I want to see how he would adapt his turn-in style to the British Touring Car Championship in a front wheel drive Seat Leon. I want to see him tackle the Indianapolis 500 where they turn 230mph average laps for three hours plus. I want to know how quick he can lap a sports car around Le Mans at night in the rain.
I bet he’d astonish us in all these disciplines but we’ll probably never find out how adaptable he is because F1 drivers seldom, if ever show up in other forms of motor racing any more.
Which is something you could never accuse Mario Andretti of.
Mario Andretti was F1 World Champion in 1978. But how many world champions can boast a CV that also includes the Indianapolis 500 and Daytona 500? Not to mention a stack of wins in F1, Indy Car, NASCAR, dirt racing, sports car racing and more.
Not long ago I read Nigel Roebuck’s biography of Andretti. It was a good book, but my one criticism of it was that it was too F1-centric.
Gordon Kirby, “Mario Andretti: A Driving Passion”, spans the motor sport spectrum just as Andretti’s career here. It’s a fantastic piece of work by Kirby who, just like Andretti, has not confined his professional occupation with motor racing to a single discipline.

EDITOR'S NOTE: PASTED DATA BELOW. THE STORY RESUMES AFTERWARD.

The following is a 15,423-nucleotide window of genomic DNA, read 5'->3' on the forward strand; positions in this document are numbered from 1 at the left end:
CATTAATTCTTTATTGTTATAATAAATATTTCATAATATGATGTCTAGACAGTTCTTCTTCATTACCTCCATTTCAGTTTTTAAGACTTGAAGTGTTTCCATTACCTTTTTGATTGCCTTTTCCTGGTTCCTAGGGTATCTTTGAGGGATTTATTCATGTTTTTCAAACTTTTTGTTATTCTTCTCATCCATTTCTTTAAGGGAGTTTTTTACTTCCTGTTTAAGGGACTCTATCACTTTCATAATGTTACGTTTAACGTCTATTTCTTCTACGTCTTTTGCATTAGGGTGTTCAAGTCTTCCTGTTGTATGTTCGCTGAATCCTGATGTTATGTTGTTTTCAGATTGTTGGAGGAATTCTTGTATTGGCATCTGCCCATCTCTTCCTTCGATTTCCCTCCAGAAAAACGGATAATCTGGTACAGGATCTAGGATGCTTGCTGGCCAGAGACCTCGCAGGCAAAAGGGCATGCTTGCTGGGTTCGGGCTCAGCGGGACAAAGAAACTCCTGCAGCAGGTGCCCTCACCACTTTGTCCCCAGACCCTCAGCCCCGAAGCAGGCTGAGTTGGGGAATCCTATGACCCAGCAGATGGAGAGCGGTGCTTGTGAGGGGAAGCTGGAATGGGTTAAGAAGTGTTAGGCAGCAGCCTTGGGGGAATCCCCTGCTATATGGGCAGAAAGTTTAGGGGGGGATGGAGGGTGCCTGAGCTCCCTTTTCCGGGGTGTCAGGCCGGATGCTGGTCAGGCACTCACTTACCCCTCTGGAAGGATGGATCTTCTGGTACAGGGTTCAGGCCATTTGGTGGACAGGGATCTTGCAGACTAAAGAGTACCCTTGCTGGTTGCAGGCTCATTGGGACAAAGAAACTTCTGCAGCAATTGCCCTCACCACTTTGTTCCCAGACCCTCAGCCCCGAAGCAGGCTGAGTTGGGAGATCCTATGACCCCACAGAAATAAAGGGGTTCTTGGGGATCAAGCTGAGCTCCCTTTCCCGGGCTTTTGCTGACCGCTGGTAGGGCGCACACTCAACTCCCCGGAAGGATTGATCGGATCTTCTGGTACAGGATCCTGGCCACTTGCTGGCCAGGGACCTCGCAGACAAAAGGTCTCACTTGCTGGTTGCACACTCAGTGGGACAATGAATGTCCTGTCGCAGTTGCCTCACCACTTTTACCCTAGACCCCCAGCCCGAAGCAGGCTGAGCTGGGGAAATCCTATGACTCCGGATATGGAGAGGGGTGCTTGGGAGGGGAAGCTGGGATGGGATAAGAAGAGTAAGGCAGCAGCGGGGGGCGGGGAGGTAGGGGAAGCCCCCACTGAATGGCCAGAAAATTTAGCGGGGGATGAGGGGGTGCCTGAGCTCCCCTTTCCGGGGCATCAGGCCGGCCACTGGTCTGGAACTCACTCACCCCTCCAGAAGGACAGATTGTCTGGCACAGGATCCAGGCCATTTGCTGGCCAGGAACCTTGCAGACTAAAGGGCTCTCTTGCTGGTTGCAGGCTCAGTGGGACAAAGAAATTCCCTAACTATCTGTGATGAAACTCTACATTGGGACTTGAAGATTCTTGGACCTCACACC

Aware that his audience would likely not have a sufficient background knowledge of every motor sport Andretti hopped in and out of, Kirby gives plenty of room to examining the prevailing circumstances in each discipline and how Andretti fitted in within that.
There are clear and distinct recurring themes between all of the different sports – safety, technological progress, driving manners, team discipline.
There are of course a few disputed areas of Andretti’s career that the book handles with care. The disparaging remarks made about how ‘easy’ his 1978 championship was at the wheel of a Lotus 79 may be largely ignored now, but we are left in no doubt that Andretti paid his dues in helping Colin Chapman rebuild team Lotus in the mid-seventies.
The more recent passages on Andretti’s relationship with fellow F1 champion Nigel Mansell in 1993-4 are treated more gingerly. Mansell gets a bit of a rough time and isn’t called upon to defend himself.
I’m not sure that from reading this I’ve gotten a more accurate representation of life in the Newman-Haas garage in those years any more than in reading Mansell’s awful autobiography that largely ignores Andretti.
This is a mighty book, though. Fat with detail on a complex and fascinating character, every world champion should have this sort of book written about them. Even those who never bothered to cast their net far beyond the waters of Formula 1, much less take on a fellow champion in an identical car at the age of 53…
David Bull Publishing
- â€œMario Andretti World Championâ€ (Nigel Roebuck, 1979)
- Banned! Ground effects
- Grand Prix flashback: Canada 1979
- F1 books